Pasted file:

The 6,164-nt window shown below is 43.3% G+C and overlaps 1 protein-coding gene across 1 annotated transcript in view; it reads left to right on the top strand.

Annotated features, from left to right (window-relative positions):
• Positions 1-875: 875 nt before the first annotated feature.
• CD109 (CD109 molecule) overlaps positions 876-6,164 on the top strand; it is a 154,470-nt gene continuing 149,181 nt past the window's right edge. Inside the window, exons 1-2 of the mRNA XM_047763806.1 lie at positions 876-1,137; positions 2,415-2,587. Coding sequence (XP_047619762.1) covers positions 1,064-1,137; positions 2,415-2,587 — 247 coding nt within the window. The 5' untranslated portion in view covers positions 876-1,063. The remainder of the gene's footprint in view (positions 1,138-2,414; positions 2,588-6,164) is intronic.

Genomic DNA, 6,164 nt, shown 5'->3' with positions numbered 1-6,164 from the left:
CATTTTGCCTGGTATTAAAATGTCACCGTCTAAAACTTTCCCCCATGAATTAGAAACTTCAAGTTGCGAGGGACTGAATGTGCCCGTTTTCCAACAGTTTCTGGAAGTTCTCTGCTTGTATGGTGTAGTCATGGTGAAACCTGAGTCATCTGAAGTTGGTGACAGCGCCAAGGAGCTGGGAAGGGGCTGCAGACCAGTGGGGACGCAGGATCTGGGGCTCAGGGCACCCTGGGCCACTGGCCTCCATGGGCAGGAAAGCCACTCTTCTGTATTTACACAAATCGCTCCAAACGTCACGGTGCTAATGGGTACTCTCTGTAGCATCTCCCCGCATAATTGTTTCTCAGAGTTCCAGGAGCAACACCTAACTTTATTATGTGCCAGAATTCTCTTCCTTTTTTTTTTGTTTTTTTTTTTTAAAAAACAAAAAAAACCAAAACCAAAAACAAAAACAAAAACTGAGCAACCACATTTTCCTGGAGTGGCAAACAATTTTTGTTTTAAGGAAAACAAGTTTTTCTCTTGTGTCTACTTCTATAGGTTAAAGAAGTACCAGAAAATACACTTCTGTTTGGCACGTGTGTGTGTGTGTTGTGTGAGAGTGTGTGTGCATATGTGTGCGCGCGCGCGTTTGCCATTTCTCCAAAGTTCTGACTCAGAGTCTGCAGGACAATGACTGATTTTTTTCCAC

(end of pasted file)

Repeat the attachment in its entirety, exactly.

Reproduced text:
The 6,164-nt window shown below is 43.3% G+C and overlaps 1 protein-coding gene across 1 annotated transcript in view; it reads left to right on the top strand.

Annotated features, from left to right (window-relative positions):
• Positions 1-875: 875 nt before the first annotated feature.
• CD109 (CD109 molecule) overlaps positions 876-6,164 on the top strand; it is a 154,470-nt gene continuing 149,181 nt past the window's right edge. Inside the window, exons 1-2 of the mRNA XM_047763806.1 lie at positions 876-1,137; positions 2,415-2,587. Coding sequence (XP_047619762.1) covers positions 1,064-1,137; positions 2,415-2,587 — 247 coding nt within the window. The 5' untranslated portion in view covers positions 876-1,063. The remainder of the gene's footprint in view (positions 1,138-2,414; positions 2,588-6,164) is intronic.

Genomic DNA, 6,164 nt, shown 5'->3' with positions numbered 1-6,164 from the left:
CATTTTGCCTGGTATTAAAATGTCACCGTCTAAAACTTTCCCCCATGAATTAGAAACTTCAAGTTGCGAGGGACTGAATGTGCCCGTTTTCCAACAGTTTCTGGAAGTTCTCTGCTTGTATGGTGTAGTCATGGTGAAACCTGAGTCATCTGAAGTTGGTGACAGCGCCAAGGAGCTGGGAAGGGGCTGCAGACCAGTGGGGACGCAGGATCTGGGGCTCAGGGCACCCTGGGCCACTGGCCTCCATGGGCAGGAAAGCCACTCTTCTGTATTTACACAAATCGCTCCAAACGTCACGGTGCTAATGGGTACTCTCTGTAGCATCTCCCCGCATAATTGTTTCTCAGAGTTCCAGGAGCAACACCTAACTTTATTATGTGCCAGAATTCTCTTCCTTTTTTTTTTGTTTTTTTTTTTTAAAAAACAAAAAAAACCAAAACCAAAAACAAAAACAAAAACTGAGCAACCACATTTTCCTGGAGTGGCAAACAATTTTTGTTTTAAGGAAAACAAGTTTTTCTCTTGTGTCTACTTCTATAGGTTAAAGAAGTACCAGAAAATACACTTCTGTTTGGCACGTGTGTGTGTGTGTTGTGTGAGAGTGTGTGTGCATATGTGTGCGCGCGCGCGTTTGCCATTTCTCCAAAGTTCTGACTCAGAGTCTGCAGGACAATGACTGATTTTTTTCCAC